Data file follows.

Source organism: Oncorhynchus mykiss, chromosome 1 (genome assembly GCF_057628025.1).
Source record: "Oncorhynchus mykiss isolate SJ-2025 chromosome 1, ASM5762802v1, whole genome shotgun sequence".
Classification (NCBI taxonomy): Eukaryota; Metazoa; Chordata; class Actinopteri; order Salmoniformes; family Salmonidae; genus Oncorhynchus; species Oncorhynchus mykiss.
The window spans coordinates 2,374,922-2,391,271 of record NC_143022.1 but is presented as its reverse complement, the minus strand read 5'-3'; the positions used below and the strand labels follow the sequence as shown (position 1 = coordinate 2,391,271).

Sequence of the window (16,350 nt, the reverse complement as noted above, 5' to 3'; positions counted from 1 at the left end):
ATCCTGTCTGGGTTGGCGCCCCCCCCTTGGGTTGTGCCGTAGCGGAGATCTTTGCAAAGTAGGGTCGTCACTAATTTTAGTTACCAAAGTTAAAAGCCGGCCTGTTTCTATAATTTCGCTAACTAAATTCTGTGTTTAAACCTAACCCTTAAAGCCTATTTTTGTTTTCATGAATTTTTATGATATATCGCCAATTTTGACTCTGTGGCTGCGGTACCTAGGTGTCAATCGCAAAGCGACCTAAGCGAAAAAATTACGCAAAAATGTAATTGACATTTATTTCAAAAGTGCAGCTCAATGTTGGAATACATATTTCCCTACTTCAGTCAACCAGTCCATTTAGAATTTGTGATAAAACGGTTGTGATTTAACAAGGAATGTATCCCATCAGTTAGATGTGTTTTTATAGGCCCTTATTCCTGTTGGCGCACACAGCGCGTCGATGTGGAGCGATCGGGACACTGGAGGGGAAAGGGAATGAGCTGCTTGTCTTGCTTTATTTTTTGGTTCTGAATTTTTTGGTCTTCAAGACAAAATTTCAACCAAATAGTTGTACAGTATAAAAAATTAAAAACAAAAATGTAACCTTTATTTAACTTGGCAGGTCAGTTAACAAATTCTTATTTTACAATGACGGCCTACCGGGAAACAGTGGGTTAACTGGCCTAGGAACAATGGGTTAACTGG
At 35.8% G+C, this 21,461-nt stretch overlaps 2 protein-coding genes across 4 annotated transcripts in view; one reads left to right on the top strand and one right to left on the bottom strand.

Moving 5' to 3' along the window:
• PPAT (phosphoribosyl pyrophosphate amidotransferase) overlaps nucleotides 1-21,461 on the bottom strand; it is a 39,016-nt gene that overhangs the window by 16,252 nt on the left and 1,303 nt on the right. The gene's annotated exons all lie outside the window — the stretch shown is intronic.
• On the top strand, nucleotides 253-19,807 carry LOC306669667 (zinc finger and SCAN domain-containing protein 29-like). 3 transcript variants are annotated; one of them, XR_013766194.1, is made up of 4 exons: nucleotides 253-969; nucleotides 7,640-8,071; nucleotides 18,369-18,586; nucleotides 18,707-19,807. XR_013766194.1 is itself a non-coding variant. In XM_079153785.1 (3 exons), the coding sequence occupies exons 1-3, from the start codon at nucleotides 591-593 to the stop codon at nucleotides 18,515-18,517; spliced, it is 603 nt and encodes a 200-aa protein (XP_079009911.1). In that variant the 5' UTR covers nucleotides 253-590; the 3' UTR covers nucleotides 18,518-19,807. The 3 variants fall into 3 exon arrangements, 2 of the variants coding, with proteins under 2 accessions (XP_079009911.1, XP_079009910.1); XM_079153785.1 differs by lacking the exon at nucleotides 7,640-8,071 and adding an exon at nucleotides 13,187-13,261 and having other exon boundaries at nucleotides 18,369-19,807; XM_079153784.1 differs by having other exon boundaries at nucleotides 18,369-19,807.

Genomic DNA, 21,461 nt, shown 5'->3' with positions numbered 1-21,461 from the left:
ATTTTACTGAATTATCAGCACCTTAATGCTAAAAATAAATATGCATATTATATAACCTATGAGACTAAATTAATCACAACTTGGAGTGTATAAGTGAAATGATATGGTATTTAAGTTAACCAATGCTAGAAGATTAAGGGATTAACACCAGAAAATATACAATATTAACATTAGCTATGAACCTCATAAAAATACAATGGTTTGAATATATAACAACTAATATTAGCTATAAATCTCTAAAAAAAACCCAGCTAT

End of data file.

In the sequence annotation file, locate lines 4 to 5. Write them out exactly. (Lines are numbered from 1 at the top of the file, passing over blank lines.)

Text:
The window spans coordinates 2,374,922-2,391,271 of record NC_143022.1 but is presented as its reverse complement, the minus strand read 5'-3'; the positions used below and the strand labels follow the sequence as shown (position 1 = coordinate 2,391,271).

Sequence of the window (16,350 nt, the reverse complement as noted above, 5' to 3'; positions counted from 1 at the left end):